The DNA of very successful companies – Part 1: Mindset

What makes very successful companies? Difficult question, because every company is different in terms of size, economic sector, business model, corporate culture, age, socio-cultural environment….. Let’s look at the challenges, but there are many similarities: rapid technical development, digitization, and the restructuring of the economy towards sustainability and climate neutrality, Ukraine war affect almost all companies.  All this in times of a pandemic that no one can say today how long it will burden us. And in many Western countries, we have a demographic development that will lead to even more bottlenecks for relevant labour market segments in the coming years.

Where challenges are similar, there are strategies or, in other words, principles on how companies successfully master these challenges. I called this „the DNA of very successful companies“. In addition to my personal experiences, I refer to research of business literature, intended as a stimulus for reflection or positioning.

Successful companies drive digital change at the level of systems, technologies, processes and use the advantages of artificial intelligence. Already in the 80s of the last century, we learned with the productivity paradox that the investment in new IT hardware and software is no guarantee for higher productivity and business success. However, the already difficult task of the technical dimension of digitization is only the basis for success, today we know that soft factors are also decisive. It is about a new mindset, focus and continuous development or development.  If you dive deeper into these success factors it´s about the 8 points from the diagram in these three „layers“, from my perspective.  

This article is about mindset, later about focus and development.

Agile and Growth Mindset

Mindset as a term means the set of thoughts and attitudes (mind). The values and principles from the Agile Manifesto (Agile Mindset) and the core points from the Growth Mindset, as Carol Dweck described it, belong together for me. Both are similar or complementary principles – e.g., trust and responsibility are the basis of all cooperation and the engine for development in the agile mindset and everyone can positively influence their own development (in the growth mindset).  Companies that have anchored this positive thinking in their culture, in their DNA, react faster to changes, are closer to customers and more innovative, also because they work together in a supportive (interdependent) way.  In this mindset, the restructuring of the economy towards sustainability succeeds. In addition, I appreciate the consistent alignment with customer needs in the agile mindset.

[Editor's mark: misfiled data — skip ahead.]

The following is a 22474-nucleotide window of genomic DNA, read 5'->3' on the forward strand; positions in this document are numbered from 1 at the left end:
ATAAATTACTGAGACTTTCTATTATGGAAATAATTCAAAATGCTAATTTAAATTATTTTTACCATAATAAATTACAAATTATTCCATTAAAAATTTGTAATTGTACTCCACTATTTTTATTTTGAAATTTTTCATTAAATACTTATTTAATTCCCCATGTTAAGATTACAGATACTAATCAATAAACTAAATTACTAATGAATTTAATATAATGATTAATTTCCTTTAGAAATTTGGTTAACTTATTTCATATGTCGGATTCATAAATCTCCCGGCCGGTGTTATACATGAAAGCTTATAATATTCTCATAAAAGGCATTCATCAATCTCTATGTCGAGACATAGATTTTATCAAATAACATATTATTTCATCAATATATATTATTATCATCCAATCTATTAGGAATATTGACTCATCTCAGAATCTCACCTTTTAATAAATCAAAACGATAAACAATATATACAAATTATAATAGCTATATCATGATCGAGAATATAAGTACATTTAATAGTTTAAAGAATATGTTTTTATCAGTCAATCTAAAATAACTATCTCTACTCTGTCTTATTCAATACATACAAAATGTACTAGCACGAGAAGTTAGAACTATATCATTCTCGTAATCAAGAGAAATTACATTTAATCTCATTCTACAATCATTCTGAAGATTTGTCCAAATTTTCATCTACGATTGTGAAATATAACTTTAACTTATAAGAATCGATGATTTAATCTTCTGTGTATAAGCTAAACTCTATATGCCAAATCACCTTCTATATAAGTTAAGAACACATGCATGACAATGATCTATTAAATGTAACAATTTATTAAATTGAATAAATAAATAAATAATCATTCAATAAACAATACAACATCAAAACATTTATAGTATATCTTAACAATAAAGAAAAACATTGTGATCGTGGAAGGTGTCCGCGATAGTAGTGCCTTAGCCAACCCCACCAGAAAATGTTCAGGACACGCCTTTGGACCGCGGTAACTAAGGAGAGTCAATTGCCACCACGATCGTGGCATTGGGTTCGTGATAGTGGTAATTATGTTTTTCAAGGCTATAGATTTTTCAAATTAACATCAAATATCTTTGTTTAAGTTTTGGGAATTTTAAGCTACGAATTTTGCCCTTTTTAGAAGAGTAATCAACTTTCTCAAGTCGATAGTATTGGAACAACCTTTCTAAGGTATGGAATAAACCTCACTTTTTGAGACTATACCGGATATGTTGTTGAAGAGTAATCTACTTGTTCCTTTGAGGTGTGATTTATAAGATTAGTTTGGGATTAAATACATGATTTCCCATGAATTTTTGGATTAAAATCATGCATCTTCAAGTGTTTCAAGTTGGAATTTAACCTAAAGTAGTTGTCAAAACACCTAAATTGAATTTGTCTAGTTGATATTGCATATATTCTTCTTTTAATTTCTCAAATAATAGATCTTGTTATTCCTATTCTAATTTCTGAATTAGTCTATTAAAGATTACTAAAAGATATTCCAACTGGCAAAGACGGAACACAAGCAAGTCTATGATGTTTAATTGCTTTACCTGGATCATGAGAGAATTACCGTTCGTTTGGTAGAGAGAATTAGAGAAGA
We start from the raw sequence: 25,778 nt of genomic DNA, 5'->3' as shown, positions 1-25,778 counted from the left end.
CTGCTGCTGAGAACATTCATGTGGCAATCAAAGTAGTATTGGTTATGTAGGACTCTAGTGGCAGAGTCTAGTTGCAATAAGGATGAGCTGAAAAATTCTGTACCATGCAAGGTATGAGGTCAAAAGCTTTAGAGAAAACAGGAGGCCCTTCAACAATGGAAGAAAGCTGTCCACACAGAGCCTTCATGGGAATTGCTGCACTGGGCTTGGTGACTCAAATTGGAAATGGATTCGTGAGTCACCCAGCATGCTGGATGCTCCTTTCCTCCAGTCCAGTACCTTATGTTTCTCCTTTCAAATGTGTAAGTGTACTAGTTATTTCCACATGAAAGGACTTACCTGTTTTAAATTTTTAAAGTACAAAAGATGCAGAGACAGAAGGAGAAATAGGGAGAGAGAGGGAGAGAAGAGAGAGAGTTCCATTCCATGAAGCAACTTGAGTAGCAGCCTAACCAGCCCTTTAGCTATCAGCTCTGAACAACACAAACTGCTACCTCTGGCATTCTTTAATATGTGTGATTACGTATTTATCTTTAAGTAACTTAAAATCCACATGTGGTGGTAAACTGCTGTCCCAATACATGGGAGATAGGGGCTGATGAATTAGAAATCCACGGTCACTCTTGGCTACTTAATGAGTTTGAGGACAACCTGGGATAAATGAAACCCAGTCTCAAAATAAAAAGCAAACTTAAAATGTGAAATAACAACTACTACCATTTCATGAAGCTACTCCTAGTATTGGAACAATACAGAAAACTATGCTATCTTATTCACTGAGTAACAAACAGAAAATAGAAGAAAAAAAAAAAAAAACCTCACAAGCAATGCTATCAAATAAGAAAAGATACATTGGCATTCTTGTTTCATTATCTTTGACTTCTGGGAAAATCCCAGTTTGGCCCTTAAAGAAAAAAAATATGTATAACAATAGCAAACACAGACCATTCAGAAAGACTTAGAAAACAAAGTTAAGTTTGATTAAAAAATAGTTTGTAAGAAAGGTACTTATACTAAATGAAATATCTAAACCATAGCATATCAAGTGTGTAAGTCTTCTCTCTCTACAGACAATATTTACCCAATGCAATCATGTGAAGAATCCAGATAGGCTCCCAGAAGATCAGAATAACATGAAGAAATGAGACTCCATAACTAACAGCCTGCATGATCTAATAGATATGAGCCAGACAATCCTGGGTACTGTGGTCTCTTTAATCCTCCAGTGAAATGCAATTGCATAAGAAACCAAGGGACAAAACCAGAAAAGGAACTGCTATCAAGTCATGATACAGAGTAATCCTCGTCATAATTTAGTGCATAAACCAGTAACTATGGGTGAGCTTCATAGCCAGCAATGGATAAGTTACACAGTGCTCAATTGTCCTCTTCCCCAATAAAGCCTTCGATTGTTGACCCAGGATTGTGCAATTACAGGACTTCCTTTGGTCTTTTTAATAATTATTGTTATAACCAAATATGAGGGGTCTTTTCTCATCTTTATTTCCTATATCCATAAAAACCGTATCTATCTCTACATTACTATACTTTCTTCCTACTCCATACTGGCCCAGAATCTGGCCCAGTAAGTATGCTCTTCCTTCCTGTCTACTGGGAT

Interdependent Mindset

In his coaching standard work, John Whitmore describes the maturity of companies[1] with the highest productivity as interdependent. Characteristics of an interdependent cooperation/culture are:

  • Teams have a strong sense of ownership for high performance and believe that this can only be achieved by the group.
  • People interact with others to understand different points of view and show a high level of trust, care, and cooperation.
  • Continuous authentic communication and feedback.
  • Collective mentality to believe in one’s own development.
  • High awareness and responsibility – for oneself and others.
  • Strong coaching culture.

This characterizes a culture in which security is offered, trust is given, and openness is possible – and thus high productivity.

Ambidextrous Leadership

For me, ambidextrous leadership is the key to the digital, but also ecological transformation of our economy. This „ambidextrous“ leadership combines the ability to invest both in the new (business models, markets, customers, sustainable management skills) and at the same time to make maximum use of the existing (markets, customer potential, technologies, workforce) and to combine sustainability with efficient principles. The guiding principle of ambidexterity at Leadership Insiders is[2] formulated:

„Managers should use their resources in such a way that they distribute them wisely to the profit-oriented exploitation of the existing business and to the risky exploration of new products, services, or business models.“

Understood in this way, the simultaneous look ahead, without losing sight of success in the present, is a continuous attitude of development.  Ambidextrous Leadership is a mindset for me. On the one hand, managers are aware of this ambidexterity, and they have an inner motivation to continuously develop their own innovative and exploratory and implementation competence. In addition, they have the (growth) mindset, the balancing of often contradictory requirements, to see as chance.

In my view, mindset is the most important factor of very successful companies. I recommend the article from the Harvard Business Review „Leaders Focus Too Much on Changing Policies, and Not Enough on Changing Minds“. [3] What is your opinion on this?

[1] See Side 31, Whitmore, John (2017). Coaching for Performance, Nicholas Brealey Publishing, fifth edition



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